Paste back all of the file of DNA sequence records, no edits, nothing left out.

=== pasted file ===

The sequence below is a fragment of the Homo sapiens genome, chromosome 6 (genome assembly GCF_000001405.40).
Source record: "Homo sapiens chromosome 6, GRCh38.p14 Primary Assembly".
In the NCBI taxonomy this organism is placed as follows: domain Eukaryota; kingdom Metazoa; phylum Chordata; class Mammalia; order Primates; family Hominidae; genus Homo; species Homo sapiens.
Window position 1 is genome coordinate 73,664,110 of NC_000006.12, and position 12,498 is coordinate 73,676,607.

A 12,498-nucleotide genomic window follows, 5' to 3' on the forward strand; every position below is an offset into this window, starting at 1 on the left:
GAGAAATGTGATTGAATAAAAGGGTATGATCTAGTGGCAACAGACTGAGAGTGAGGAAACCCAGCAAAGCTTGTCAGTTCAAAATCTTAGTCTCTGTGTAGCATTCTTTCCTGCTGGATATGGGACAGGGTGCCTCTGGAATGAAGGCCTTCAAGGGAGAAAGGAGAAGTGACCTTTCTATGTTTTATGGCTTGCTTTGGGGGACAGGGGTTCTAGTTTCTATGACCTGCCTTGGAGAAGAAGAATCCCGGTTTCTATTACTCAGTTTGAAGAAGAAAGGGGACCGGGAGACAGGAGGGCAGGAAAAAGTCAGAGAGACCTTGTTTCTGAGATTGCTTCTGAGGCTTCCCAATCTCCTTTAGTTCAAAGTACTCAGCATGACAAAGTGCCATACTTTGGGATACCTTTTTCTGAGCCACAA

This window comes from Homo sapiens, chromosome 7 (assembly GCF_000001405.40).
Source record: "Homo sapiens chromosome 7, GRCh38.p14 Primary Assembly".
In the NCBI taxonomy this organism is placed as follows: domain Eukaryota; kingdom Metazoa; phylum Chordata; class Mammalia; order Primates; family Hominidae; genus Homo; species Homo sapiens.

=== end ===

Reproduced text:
The sequence below is a fragment of the Homo sapiens genome, chromosome 6 (genome assembly GCF_000001405.40).
Source record: "Homo sapiens chromosome 6, GRCh38.p14 Primary Assembly".
In the NCBI taxonomy this organism is placed as follows: domain Eukaryota; kingdom Metazoa; phylum Chordata; class Mammalia; order Primates; family Hominidae; genus Homo; species Homo sapiens.
Window position 1 is genome coordinate 73,664,110 of NC_000006.12, and position 12,498 is coordinate 73,676,607.

A 12,498-nucleotide genomic window follows, 5' to 3' on the forward strand; every position below is an offset into this window, starting at 1 on the left:
GAGAAATGTGATTGAATAAAAGGGTATGATCTAGTGGCAACAGACTGAGAGTGAGGAAACCCAGCAAAGCTTGTCAGTTCAAAATCTTAGTCTCTGTGTAGCATTCTTTCCTGCTGGATATGGGACAGGGTGCCTCTGGAATGAAGGCCTTCAAGGGAGAAAGGAGAAGTGACCTTTCTATGTTTTATGGCTTGCTTTGGGGGACAGGGGTTCTAGTTTCTATGACCTGCCTTGGAGAAGAAGAATCCCGGTTTCTATTACTCAGTTTGAAGAAGAAAGGGGACCGGGAGACAGGAGGGCAGGAAAAAGTCAGAGAGACCTTGTTTCTGAGATTGCTTCTGAGGCTTCCCAATCTCCTTTAGTTCAAAGTACTCAGCATGACAAAGTGCCATACTTTGGGATACCTTTTTCTGAGCCACAA

This window comes from Homo sapiens, chromosome 7 (assembly GCF_000001405.40).
Source record: "Homo sapiens chromosome 7, GRCh38.p14 Primary Assembly".
In the NCBI taxonomy this organism is placed as follows: domain Eukaryota; kingdom Metazoa; phylum Chordata; class Mammalia; order Primates; family Hominidae; genus Homo; species Homo sapiens.